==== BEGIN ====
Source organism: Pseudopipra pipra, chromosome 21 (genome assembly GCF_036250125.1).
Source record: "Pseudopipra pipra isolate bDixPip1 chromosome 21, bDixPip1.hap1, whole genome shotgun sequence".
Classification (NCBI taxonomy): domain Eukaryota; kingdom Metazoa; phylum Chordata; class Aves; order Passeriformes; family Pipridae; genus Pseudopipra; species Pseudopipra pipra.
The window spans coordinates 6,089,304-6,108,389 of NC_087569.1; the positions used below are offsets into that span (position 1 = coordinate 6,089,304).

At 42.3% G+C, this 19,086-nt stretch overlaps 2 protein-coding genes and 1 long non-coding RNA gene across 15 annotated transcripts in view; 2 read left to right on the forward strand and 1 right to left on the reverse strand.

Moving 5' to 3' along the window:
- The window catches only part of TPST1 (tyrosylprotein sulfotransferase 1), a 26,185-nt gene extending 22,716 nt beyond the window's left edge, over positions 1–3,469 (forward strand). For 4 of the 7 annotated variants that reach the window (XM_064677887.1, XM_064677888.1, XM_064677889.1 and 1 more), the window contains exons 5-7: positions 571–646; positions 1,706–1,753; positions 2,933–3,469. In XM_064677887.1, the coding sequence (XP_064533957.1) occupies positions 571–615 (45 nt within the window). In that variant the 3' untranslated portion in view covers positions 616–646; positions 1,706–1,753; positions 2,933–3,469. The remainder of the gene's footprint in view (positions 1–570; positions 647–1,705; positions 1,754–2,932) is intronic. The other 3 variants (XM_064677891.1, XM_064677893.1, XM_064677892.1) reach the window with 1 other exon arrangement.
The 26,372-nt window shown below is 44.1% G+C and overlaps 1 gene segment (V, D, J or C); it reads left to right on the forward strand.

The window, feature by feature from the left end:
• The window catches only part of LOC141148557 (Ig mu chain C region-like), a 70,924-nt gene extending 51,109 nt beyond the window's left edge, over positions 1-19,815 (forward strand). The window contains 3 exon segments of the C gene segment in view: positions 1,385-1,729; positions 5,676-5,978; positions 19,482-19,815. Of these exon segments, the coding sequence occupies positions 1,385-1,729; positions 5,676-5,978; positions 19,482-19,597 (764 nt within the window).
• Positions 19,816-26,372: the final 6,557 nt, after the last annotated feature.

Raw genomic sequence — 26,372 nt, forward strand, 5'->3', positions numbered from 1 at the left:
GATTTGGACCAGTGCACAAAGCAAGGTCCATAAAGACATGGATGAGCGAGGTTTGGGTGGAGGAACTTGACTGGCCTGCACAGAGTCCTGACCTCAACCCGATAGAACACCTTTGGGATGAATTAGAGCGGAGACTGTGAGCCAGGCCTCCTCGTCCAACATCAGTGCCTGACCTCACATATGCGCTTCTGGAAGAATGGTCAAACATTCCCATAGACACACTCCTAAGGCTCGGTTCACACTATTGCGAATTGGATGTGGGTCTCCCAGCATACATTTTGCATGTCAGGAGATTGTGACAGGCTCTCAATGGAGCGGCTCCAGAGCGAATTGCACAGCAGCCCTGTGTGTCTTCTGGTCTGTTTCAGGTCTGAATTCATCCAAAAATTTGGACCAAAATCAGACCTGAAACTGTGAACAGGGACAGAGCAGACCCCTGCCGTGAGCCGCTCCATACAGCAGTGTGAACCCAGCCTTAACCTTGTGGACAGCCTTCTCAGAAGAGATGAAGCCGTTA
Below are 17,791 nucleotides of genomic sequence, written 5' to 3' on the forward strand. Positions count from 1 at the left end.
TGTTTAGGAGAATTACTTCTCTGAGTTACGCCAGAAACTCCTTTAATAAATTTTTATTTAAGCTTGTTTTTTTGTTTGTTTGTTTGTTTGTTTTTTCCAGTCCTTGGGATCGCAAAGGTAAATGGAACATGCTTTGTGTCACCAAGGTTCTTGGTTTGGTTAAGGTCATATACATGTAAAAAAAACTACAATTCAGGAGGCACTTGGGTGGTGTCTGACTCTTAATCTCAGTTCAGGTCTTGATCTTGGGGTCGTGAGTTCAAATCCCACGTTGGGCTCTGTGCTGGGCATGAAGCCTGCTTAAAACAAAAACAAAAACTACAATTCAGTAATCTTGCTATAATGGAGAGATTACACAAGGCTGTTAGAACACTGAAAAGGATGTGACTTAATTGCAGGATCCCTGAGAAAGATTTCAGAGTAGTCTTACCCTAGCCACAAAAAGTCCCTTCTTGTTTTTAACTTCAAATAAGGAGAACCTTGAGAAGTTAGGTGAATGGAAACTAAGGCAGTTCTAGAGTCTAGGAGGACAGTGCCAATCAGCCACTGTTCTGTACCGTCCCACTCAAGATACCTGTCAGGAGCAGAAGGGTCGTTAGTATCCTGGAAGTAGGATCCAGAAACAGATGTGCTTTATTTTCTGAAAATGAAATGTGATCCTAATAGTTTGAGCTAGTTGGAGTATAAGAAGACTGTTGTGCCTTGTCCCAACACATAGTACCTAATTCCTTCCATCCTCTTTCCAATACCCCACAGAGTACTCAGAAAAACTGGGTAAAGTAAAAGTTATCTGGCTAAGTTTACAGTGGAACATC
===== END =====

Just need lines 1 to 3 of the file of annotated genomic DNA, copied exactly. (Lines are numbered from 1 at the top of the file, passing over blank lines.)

Source organism: Pseudopipra pipra, chromosome 21 (genome assembly GCF_036250125.1).
Source record: "Pseudopipra pipra isolate bDixPip1 chromosome 21, bDixPip1.hap1, whole genome shotgun sequence".
Classification (NCBI taxonomy): domain Eukaryota; kingdom Metazoa; phylum Chordata; class Aves; order Passeriformes; family Pipridae; genus Pseudopipra; species Pseudopipra pipra.